Seven new career attorneys have been hired into the Appellate Section during the Obama administration. Just as is the case with each of the other nine sections covered in this PJMedia series — the Voting Section, the Office of Special Counsel for Immigration-Related Unfair Employment Practices, the Special Litigation Section, the Education Section, the Employment Litigation Section, the Coordination and Compliance and Section, the Housing and Civil Enforcement Section, the Disability Rights Section, and the Criminal Section — every single one of these Appellate Section lawyers easily passes the Civil Rights Division’s liberal litmus test. The resumes tell the story:
Thomas Chandler: Mr. Chandler joined the Section after an eight-year stint as the chief of the Disability Rights Office at the Federal Communications Commission, a barren wasteland in terms of conservatives or even apolitical individuals. This is his second tour of duty in the Section; he previously served for 12 years in the Section but, in a common theme among many of the Division’s career lawyers, opted to leave (along with the Democratic political appointees) as soon as the Bush administration came to power. On his resume, he proudly highlights the fact that he helped develop many of the Division’s most radical positions on Title VII (including its policies endorsing racial preferences in employment) during the Clinton administration.
Erin Flynn: Ms. Flynn was hired into the Section as part of Attorney General Holder’s Honors Program, and her militantly activist background must have made her one of Holder’s top candidates. As a law student at Penn, she was the project manager of the “Reproductive Rights Clinic, Judicial Bypass Project,” which “coordinates with the Philadelphia Public Defender’s Office to assist pregnant minors in accessing Pennsylvania’s judicial bypass system” to attain abortions without parental consent.
She also worked as a fellow at the Juvenile Law Center in Philadelphia, where she “explored the admissibility of mental health evidence” to help plead insanity defense in juvenile proceedings.” Before that, she was a paralegal at the Legal Aid Society of New York.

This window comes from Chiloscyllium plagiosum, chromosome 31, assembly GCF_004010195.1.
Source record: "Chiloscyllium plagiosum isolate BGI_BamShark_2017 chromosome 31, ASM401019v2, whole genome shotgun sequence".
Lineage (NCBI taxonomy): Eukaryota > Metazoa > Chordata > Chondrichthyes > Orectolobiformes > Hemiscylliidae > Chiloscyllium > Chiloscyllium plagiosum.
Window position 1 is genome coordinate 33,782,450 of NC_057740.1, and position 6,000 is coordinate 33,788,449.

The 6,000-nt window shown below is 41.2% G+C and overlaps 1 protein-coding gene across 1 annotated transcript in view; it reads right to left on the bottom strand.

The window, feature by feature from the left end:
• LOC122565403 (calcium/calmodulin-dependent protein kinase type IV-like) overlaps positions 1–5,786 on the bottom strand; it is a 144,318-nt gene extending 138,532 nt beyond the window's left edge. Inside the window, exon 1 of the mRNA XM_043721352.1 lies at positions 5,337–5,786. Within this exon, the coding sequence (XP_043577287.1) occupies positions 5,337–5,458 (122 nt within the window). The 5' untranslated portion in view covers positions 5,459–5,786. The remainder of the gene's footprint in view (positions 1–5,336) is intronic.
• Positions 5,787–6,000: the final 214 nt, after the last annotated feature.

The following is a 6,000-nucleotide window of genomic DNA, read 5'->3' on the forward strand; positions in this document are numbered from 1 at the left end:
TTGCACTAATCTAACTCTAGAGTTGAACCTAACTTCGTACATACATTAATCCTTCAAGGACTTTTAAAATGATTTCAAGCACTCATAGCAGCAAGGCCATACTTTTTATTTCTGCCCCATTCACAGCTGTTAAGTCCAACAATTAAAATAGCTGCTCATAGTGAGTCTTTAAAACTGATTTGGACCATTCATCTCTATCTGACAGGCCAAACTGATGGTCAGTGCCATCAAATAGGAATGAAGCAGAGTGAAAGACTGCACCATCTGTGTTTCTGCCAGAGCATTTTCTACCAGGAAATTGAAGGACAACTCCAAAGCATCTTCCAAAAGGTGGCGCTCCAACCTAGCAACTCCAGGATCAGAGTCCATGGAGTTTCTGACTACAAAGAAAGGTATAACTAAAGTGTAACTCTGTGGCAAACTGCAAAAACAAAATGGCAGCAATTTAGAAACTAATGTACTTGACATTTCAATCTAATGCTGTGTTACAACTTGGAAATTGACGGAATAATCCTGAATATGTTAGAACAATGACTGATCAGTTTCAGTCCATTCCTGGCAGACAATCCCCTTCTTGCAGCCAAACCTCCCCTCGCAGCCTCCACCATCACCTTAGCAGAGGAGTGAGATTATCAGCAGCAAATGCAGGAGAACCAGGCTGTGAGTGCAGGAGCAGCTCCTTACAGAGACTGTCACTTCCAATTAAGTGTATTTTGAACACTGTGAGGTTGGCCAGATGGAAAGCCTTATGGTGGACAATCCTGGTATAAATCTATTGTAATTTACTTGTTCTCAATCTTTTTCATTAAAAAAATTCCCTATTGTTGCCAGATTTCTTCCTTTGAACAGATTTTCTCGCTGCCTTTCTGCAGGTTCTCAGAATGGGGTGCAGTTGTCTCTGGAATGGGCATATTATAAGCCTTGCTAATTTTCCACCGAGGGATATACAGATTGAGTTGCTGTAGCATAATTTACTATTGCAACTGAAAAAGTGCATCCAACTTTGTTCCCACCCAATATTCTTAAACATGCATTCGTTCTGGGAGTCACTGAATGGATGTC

Her activities are conspicuously redacted from her resume; no doubt the Justice Department felt that disclosing them would prove even more politically embarrassing to both Ms. Flynn and the attorney general.
Appellate Section attorneys have considerable latitude in drafting the policy-laden amicus briefs that the Division files in courts across the country, and it’s no surprise that Ms. Flynn has been tasked with authoring the most controversial (and radical) briefs during this administration. For example, she took the lead in the Division joining the ACLU in arguing that school assignment plans that rely on racial demographics to promote “diversity” are perfectly okay and do not demand strict scrutiny. (This position, incidentally, flatly repudiated Supreme Court precedent.) She also authored the amicus brief contending that a school district is liable for damages under Title VI of the Civil Rights Act even after it took disciplinary action against students for racially harassing other students. And she penned the Division’s legally dubious brief insisting that the state of Arizona’s proof of citizenship requirements for voting violate federal law. In short, when it comes time to take positions that have little or no support in law, Ms. Flynn is the go-to person.